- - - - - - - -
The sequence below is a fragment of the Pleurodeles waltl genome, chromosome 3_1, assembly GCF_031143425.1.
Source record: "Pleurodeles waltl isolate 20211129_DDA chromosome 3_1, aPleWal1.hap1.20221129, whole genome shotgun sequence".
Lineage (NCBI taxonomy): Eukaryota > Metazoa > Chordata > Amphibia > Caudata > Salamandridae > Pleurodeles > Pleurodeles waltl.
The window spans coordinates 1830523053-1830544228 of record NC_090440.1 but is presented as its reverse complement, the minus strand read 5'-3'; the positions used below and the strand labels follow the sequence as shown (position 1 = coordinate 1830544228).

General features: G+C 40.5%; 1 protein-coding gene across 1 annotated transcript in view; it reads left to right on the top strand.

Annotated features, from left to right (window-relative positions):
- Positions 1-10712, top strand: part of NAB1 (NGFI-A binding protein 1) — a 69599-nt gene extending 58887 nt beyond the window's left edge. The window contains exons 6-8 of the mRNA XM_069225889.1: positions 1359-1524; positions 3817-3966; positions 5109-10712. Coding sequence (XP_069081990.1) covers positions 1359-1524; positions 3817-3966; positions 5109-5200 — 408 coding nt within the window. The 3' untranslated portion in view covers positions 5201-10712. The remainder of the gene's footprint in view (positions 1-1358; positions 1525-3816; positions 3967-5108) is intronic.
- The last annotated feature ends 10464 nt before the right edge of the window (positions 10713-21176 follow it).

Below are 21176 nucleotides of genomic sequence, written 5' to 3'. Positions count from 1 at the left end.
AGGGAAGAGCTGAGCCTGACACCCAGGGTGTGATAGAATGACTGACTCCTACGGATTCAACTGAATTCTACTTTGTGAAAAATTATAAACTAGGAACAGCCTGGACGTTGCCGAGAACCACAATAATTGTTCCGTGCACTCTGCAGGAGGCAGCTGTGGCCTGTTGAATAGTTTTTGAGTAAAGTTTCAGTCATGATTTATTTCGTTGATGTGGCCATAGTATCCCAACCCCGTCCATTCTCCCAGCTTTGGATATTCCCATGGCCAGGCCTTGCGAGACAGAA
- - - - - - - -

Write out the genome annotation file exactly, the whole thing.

The sequence below is a fragment of the Pleurodeles waltl genome, chromosome 3_1, assembly GCF_031143425.1.
Source record: "Pleurodeles waltl isolate 20211129_DDA chromosome 3_1, aPleWal1.hap1.20221129, whole genome shotgun sequence".
Lineage (NCBI taxonomy): Eukaryota > Metazoa > Chordata > Amphibia > Caudata > Salamandridae > Pleurodeles > Pleurodeles waltl.
The window spans coordinates 1830523053-1830544228 of record NC_090440.1 but is presented as its reverse complement, the minus strand read 5'-3'; the positions used below and the strand labels follow the sequence as shown (position 1 = coordinate 1830544228).

General features: G+C 40.5%; 1 protein-coding gene across 1 annotated transcript in view; it reads left to right on the top strand.

Annotated features, from left to right (window-relative positions):
- Positions 1-10712, top strand: part of NAB1 (NGFI-A binding protein 1) — a 69599-nt gene extending 58887 nt beyond the window's left edge. The window contains exons 6-8 of the mRNA XM_069225889.1: positions 1359-1524; positions 3817-3966; positions 5109-10712. Coding sequence (XP_069081990.1) covers positions 1359-1524; positions 3817-3966; positions 5109-5200 — 408 coding nt within the window. The 3' untranslated portion in view covers positions 5201-10712. The remainder of the gene's footprint in view (positions 1-1358; positions 1525-3816; positions 3967-5108) is intronic.
- The last annotated feature ends 10464 nt before the right edge of the window (positions 10713-21176 follow it).

Below are 21176 nucleotides of genomic sequence, written 5' to 3'. Positions count from 1 at the left end.
AGGGAAGAGCTGAGCCTGACACCCAGGGTGTGATAGAATGACTGACTCCTACGGATTCAACTGAATTCTACTTTGTGAAAAATTATAAACTAGGAACAGCCTGGACGTTGCCGAGAACCACAATAATTGTTCCGTGCACTCTGCAGGAGGCAGCTGTGGCCTGTTGAATAGTTTTTGAGTAAAGTTTCAGTCATGATTTATTTCGTTGATGTGGCCATAGTATCCCAACCCCGTCCATTCTCCCAGCTTTGGATATTCCCATGGCCAGGCCTTGCGAGACAGAA